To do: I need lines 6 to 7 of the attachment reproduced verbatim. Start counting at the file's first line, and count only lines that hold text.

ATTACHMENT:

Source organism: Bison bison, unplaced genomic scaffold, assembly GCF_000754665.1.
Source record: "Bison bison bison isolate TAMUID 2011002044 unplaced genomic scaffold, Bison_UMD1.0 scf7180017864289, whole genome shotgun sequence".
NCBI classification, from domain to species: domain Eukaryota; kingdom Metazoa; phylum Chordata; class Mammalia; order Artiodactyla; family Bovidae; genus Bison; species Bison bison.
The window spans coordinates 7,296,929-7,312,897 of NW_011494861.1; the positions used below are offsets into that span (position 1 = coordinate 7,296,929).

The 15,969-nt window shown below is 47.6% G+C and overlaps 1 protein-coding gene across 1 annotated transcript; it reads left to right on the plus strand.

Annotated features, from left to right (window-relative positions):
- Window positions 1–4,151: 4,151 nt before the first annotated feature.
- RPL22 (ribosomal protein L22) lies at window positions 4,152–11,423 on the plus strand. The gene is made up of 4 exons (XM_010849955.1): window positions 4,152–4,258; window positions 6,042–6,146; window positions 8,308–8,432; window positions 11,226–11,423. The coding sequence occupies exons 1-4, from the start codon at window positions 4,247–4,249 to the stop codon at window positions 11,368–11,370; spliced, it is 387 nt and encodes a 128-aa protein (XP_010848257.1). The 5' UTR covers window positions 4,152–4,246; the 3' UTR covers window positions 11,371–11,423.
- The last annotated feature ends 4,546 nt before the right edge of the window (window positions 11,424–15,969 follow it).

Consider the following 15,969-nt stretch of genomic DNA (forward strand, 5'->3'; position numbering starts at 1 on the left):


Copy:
Annotated features, from left to right (window-relative positions):
- Window positions 1–4,151: 4,151 nt before the first annotated feature.